Wishes really can come true.
For Sharon Wolfrum, they came in the form of a brand new home at St. Martin Village, a former orphanage on Dodge Street on the city's East Side that has been transformed into a residential complex.
It's a 60-unit affordable housing project that was created under the auspices of the Community Action Organization of Erie County.
A grand opening was celebrated Wednesday at the site with dozens of people on hand, including residents like Wolfrum, who was one of the first tenants when St. Martin Village opened in July.
"I was here since they opened the door, and I'm still excited four months later," she said. "I was praying for a living space, and this was the answer, and it's better than I imagined and expected to find."
Devastated by a house fire that left her and her 11-year-old daughter, Paula, homeless, Wolfrum moved from hotels to shelters looking for a permanent place to live. While she was staying in Buffalo City Mission's Cornerstone Manor, a friend also living there handed Wolfrum an application for St. Martin Village.
"I filled it out. We went through the process, and here I am. I love my apartment. I prayed day and night for a nice place to live," she said.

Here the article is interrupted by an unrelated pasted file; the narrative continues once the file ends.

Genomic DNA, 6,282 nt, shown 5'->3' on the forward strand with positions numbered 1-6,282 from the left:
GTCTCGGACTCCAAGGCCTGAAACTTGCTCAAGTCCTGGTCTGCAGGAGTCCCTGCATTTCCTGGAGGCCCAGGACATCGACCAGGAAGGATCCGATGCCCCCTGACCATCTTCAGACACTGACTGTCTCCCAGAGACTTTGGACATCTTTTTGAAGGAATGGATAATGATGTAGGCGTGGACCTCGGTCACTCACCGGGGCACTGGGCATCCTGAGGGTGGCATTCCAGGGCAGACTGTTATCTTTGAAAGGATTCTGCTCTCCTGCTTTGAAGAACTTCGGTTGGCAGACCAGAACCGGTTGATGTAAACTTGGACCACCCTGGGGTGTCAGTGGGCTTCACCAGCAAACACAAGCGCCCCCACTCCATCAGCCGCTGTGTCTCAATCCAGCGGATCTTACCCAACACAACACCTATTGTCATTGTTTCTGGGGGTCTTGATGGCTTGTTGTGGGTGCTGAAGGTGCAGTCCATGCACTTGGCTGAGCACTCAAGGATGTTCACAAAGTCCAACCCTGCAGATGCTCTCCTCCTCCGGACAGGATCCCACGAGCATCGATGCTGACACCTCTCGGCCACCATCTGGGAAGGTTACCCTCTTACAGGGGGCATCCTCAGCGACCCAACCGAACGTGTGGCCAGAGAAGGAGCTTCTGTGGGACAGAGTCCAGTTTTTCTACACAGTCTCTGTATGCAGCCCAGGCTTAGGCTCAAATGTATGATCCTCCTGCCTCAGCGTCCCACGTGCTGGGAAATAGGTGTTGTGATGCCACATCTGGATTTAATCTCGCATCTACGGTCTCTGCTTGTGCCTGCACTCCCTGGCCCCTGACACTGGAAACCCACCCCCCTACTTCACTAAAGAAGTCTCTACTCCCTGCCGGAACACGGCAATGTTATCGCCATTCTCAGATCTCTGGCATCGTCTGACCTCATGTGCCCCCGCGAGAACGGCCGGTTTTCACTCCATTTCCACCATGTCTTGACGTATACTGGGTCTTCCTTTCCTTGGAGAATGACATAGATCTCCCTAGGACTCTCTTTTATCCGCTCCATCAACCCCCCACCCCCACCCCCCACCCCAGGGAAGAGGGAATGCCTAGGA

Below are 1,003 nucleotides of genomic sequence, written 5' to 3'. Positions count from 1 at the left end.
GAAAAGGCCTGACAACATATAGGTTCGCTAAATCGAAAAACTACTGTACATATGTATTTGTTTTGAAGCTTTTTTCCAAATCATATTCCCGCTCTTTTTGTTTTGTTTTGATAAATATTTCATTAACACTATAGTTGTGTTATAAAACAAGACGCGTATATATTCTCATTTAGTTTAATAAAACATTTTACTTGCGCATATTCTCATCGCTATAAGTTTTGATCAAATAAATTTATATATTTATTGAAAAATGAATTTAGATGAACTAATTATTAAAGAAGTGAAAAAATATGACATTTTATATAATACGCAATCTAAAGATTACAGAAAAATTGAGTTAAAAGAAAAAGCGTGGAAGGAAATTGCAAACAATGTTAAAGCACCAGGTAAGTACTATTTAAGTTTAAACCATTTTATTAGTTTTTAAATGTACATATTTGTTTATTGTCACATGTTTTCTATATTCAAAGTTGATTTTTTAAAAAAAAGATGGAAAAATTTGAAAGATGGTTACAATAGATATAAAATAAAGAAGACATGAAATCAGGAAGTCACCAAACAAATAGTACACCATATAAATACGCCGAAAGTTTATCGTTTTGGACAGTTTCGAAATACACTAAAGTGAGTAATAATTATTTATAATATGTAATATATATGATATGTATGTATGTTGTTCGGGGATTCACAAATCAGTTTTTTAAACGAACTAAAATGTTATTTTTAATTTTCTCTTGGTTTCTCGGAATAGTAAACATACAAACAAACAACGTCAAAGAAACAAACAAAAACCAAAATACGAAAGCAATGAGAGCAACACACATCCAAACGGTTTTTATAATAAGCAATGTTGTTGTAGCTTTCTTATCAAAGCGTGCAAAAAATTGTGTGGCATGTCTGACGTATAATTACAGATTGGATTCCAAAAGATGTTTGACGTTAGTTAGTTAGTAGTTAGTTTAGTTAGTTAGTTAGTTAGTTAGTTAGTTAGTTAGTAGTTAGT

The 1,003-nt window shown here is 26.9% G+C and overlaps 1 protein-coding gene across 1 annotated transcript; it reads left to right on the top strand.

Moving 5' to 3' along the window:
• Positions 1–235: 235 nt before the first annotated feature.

The $16 million redevelopment project included the rehabilitation of two long-abandoned structures into 24 two-bedroom apartments and 36 townhouse units with green space and play areas. An old chapel on the site was restored and turned into a community center, said L. Nathan Hare, president and chief executive officer of the CAO.
"It will look like an Internet cafe with a library, a table for people to read the books they take out of the library," he said. "The computers will have programs for kids to do work after school, and adults will use it."
Located in the 500 block of Dodge Street near Wohlers Avenue, the new housing center will serve as an anchor in the community along with other nearby assests like Olmsted's Martin Luther King Park, the Buffalo Museum of Science and the historic Hamlin Park community.
The 5.3-acre site originally was used as a German Catholic orphanage when it was built around 1900. After the orphanage closed in 1956, the property became the site of the Diocesan Preparatory Seminary. In 1972, it became the Diocesan Educational Campus, an elementary school that served children from several central city parishes. The school closed in the late 1980s, and the building had been empty for more than 20 years.
The apartment complex, which features energy-efficient technology, was funded through numerous sources, including $2.4 million in federal housing money, state funds and other grants.
Mayor Byron W. Brown was joined at the grand opening by community activists and other local government leaders such as Assemblywoman Crystal Peoples-Stokes, D-Buffalo, and Erie County Legislature Chairwoman Barbara Miller-Williams, D-Buffalo. "It went from a rat-infested eyesore in the community to a place of hope and opportunity," Brown said.
CAO worked with the Catholic Diocese of Buffalo, Key Community Development Corp. and other partners.